In September 2005 the SAPS released its latest batch of crime statistics for the country, covering the period April 2004 to March 2005. The trends that emerge from these figures suggest that South Africans should be
encouraged by the successes shown in managing down the levels of crime. This article describes some of the
key trends and explains what can and cannot be read into them.
The problem of gangs is not new to South Africa. This is one of the reasons that Cape Town has been included
in an innovative international study that has identified the phenomenon of 'children in organised armed
violence'. Given the youthfulness of South Africa's population, as well as levels of poverty and unemployment,
the risk factors for children's involvement in armed gangs as recorded by the international study should serve
as an early warning to us.
The legislation passed in 1997 that provides for mandatory minimum sentences for serious crimes was recently extended for another two years. At the time, the aim was to reduce serious and violent crime,
achieve consistency in sentencing, and satisfy the public that sentences were sufficiently severe. This article
argues that the legislation has achieved little or no significant impact with regard to these goals. Instead,
many agree that the provisions have exacerbated the problem of overcrowding in South African prisons.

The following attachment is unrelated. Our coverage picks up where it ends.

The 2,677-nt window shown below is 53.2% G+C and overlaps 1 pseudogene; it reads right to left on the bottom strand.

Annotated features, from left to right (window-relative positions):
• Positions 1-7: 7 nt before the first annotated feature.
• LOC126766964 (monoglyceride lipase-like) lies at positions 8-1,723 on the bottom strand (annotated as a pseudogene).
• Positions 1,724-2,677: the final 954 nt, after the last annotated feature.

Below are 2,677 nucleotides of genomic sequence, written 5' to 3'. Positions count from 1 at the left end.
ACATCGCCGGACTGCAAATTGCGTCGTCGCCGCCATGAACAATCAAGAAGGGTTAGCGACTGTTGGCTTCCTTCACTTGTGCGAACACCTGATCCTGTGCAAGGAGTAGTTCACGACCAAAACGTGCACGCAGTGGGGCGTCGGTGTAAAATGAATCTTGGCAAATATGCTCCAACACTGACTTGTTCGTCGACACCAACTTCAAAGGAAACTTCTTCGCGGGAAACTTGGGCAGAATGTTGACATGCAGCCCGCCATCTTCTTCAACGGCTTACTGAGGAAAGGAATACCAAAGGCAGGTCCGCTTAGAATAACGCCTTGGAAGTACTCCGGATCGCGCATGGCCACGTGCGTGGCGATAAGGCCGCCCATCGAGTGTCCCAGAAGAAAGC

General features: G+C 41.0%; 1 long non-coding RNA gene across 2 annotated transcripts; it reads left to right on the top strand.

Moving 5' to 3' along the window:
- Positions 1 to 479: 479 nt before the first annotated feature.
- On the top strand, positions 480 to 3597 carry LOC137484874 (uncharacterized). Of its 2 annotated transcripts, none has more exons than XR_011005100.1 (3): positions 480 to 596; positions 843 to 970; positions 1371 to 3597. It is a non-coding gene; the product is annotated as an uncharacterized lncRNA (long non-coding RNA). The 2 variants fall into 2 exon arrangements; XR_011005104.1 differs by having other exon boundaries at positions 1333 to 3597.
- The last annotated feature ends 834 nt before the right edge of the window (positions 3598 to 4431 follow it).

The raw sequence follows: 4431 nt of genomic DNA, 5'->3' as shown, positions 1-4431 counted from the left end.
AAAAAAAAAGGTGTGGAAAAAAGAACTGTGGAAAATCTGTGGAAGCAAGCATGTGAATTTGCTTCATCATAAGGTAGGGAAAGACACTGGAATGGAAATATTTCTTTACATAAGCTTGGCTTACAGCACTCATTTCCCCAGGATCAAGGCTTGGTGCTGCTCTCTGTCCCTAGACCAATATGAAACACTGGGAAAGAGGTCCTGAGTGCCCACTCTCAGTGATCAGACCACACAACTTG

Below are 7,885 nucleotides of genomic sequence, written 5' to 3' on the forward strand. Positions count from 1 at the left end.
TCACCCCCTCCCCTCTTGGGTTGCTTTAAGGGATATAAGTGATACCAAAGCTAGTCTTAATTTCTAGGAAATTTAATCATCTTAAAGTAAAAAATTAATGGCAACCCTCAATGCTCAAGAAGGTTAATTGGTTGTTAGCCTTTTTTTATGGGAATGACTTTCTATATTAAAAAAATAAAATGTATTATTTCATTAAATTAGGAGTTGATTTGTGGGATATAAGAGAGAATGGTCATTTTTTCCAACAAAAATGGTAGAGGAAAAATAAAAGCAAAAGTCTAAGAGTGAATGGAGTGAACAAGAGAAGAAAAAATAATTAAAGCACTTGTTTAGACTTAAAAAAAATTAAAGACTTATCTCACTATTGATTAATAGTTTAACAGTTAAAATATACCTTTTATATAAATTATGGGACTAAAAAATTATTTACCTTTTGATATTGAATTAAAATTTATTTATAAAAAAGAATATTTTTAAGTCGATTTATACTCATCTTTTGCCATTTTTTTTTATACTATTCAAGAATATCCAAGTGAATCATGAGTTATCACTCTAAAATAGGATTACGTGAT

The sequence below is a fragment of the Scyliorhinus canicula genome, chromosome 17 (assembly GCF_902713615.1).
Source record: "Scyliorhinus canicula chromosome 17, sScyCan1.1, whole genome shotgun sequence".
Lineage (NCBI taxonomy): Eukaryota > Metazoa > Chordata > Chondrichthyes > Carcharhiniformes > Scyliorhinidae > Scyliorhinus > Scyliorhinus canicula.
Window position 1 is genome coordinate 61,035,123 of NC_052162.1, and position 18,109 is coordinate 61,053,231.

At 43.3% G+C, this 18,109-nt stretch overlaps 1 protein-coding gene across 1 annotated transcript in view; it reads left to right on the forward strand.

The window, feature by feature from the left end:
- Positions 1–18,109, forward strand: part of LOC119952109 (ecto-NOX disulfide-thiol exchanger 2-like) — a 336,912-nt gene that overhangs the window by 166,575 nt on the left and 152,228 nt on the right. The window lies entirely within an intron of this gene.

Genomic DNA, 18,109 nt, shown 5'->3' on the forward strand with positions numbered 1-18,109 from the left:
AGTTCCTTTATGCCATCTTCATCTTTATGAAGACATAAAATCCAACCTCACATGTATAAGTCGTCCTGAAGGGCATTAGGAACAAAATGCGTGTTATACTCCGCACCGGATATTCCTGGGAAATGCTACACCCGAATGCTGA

The kidnapping and murder of both Leigh Mathews and Frances Rasuge in 2004, and the criminal trials of their respective killers, have heightened awareness and concern about kidnapping for ransom in South Africa. Several media articles have suggested an increase in the number of kidnappings, or at the very least that kidnapping for ransom is a significant problem that South Africans ignore at their peril. This article examines the evidence for such claims as well as issues that should lead to caution in describing kidnapping for ransom trends.
It is frequently noted that police crime statistics can reflect reality badly because of under-reporting and under-recording. Less frequently noted is the fact that other sources of data can be just as problematic. This
article reflects on two sources of statistics on murder - the National Injury Mortality Surveillance System and
the MRC's Burden of Disease estimates - and argues that the incautious use of these data can lead to